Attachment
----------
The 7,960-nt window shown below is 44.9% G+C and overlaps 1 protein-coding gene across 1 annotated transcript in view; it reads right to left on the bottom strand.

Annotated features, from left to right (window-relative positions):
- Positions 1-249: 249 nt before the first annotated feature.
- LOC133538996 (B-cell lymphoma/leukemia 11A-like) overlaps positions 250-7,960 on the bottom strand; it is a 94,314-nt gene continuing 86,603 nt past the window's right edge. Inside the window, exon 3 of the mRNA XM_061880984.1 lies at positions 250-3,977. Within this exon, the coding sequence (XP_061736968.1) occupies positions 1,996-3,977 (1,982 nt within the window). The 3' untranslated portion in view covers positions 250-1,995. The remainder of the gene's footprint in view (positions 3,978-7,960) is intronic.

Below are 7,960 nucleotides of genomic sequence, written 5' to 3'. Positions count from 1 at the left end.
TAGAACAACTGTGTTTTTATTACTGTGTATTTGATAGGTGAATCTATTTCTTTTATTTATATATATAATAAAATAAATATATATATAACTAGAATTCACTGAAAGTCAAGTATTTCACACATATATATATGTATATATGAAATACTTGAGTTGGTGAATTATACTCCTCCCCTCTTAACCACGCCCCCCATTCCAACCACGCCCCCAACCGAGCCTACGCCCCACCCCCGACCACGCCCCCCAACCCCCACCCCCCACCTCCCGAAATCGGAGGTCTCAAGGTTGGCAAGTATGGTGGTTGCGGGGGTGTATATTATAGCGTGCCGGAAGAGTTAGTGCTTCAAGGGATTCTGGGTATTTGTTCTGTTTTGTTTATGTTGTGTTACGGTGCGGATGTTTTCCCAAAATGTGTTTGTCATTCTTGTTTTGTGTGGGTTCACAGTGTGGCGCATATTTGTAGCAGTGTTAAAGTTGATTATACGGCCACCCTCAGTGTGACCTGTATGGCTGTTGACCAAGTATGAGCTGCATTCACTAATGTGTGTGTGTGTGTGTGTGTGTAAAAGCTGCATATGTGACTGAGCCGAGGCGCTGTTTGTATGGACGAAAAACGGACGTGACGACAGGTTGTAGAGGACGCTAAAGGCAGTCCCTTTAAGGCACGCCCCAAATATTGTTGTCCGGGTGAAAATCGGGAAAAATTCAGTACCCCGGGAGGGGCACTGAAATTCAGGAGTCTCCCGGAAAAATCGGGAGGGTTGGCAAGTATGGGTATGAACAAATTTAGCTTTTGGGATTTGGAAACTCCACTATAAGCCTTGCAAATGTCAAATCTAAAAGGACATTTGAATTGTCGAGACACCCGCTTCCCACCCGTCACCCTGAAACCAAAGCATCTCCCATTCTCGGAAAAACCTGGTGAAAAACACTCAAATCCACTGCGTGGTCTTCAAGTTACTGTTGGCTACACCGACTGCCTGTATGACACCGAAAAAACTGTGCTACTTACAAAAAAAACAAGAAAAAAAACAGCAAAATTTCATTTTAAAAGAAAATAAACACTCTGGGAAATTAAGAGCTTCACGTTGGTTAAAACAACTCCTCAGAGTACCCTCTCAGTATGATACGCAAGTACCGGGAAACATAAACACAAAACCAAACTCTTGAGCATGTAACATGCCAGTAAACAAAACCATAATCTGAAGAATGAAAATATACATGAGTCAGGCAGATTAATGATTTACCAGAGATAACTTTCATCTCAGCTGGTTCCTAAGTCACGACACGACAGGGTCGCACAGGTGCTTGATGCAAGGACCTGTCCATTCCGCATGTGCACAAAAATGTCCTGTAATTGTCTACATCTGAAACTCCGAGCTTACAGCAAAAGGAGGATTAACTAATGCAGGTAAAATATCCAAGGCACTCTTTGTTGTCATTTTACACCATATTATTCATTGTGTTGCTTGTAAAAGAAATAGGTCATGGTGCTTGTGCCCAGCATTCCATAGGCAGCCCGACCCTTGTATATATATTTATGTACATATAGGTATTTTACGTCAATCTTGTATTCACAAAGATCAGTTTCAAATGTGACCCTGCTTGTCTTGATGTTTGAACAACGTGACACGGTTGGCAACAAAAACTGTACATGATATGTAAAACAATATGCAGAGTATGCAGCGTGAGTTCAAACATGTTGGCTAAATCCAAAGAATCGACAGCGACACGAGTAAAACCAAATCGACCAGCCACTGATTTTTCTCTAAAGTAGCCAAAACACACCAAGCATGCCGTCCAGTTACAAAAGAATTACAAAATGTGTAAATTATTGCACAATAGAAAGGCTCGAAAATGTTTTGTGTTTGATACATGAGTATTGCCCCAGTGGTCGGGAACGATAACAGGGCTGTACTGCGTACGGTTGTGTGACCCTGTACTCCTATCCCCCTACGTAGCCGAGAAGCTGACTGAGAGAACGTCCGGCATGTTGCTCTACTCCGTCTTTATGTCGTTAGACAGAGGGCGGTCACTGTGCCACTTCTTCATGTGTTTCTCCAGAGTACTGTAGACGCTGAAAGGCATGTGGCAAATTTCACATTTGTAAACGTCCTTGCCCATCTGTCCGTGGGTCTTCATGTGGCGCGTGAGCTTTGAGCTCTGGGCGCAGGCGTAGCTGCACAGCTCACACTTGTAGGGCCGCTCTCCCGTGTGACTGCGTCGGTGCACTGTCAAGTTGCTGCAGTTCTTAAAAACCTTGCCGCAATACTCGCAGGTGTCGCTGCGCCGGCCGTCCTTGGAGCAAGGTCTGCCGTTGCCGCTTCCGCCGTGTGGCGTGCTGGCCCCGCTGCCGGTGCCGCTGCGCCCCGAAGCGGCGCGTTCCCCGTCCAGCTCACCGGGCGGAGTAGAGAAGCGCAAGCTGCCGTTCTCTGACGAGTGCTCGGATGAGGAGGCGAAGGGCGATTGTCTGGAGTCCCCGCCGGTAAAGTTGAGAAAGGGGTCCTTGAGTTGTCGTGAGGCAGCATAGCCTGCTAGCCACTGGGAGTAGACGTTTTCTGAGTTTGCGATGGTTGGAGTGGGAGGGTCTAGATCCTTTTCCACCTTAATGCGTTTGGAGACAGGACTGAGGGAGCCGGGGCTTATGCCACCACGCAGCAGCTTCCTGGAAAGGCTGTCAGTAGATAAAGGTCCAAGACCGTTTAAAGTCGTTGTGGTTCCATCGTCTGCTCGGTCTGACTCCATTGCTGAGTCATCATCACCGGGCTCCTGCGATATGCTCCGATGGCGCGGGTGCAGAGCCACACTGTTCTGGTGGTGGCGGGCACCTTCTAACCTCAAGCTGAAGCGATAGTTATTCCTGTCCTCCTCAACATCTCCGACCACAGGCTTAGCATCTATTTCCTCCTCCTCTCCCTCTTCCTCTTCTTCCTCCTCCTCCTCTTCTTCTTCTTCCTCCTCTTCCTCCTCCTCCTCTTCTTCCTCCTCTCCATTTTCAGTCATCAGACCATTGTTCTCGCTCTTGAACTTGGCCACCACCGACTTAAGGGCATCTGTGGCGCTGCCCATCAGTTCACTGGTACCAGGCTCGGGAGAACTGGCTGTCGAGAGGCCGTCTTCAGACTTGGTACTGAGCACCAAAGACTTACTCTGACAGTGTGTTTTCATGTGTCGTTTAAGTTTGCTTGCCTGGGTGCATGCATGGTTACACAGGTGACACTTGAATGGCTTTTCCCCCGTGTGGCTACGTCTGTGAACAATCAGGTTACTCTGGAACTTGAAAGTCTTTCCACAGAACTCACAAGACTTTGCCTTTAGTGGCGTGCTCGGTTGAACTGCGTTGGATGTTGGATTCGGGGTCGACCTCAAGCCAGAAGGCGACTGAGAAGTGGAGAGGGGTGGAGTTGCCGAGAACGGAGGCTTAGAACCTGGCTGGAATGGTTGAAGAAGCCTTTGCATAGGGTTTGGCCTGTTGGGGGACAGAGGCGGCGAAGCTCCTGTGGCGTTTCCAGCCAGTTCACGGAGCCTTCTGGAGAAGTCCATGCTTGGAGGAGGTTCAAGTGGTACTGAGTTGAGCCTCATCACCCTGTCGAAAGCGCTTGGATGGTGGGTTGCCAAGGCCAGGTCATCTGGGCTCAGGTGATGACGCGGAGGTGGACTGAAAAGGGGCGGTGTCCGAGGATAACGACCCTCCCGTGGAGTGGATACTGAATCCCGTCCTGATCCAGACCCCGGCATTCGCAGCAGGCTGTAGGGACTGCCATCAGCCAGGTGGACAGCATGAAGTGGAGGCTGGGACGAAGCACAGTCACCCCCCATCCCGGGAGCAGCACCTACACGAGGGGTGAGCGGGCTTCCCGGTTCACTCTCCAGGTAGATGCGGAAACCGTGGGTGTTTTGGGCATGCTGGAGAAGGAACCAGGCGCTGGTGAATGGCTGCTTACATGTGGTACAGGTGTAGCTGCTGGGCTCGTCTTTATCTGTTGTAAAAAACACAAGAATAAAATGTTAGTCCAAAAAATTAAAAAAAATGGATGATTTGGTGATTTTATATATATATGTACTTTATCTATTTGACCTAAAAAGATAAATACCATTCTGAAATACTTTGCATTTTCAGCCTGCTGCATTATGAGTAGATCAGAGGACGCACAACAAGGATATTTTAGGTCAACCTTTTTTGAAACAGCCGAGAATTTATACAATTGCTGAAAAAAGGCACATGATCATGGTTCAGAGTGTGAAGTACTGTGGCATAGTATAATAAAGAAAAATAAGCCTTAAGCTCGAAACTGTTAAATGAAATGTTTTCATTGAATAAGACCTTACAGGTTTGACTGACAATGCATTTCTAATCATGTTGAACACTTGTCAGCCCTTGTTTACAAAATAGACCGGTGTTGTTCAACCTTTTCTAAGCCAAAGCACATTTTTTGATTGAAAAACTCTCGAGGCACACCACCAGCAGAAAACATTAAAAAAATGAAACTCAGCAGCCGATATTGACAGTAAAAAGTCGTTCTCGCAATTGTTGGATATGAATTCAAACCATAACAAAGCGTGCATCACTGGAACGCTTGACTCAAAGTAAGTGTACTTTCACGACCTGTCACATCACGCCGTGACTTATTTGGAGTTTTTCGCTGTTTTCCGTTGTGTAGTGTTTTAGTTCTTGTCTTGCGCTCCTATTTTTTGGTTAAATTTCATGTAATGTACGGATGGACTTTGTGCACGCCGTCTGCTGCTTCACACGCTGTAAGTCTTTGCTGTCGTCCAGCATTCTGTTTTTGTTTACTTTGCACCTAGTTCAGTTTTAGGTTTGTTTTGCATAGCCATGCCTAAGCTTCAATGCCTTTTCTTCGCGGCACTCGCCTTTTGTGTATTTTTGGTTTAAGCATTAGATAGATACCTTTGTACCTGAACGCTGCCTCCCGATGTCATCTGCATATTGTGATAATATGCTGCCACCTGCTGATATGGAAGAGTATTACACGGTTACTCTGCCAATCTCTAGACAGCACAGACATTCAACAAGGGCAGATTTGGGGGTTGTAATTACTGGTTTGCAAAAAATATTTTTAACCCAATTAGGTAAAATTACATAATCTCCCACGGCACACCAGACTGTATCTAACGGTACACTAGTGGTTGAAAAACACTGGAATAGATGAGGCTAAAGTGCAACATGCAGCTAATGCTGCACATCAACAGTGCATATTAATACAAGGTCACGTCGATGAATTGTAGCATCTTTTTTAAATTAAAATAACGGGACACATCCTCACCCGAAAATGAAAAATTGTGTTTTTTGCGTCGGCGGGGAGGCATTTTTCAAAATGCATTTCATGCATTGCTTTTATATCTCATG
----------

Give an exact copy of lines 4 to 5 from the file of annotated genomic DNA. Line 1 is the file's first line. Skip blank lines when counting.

- LOC133538996 (B-cell lymphoma/leukemia 11A-like) overlaps positions 250-7,960 on the bottom strand; it is a 94,314-nt gene continuing 86,603 nt past the window's right edge. Inside the window, exon 3 of the mRNA XM_061880984.1 lies at positions 250-3,977. Within this exon, the coding sequence (XP_061736968.1) occupies positions 1,996-3,977 (1,982 nt within the window). The 3' untranslated portion in view covers positions 250-1,995. The remainder of the gene's footprint in view (positions 3,978-7,960) is intronic.

Below are 7,960 nucleotides of genomic sequence, written 5' to 3'. Positions count from 1 at the left end.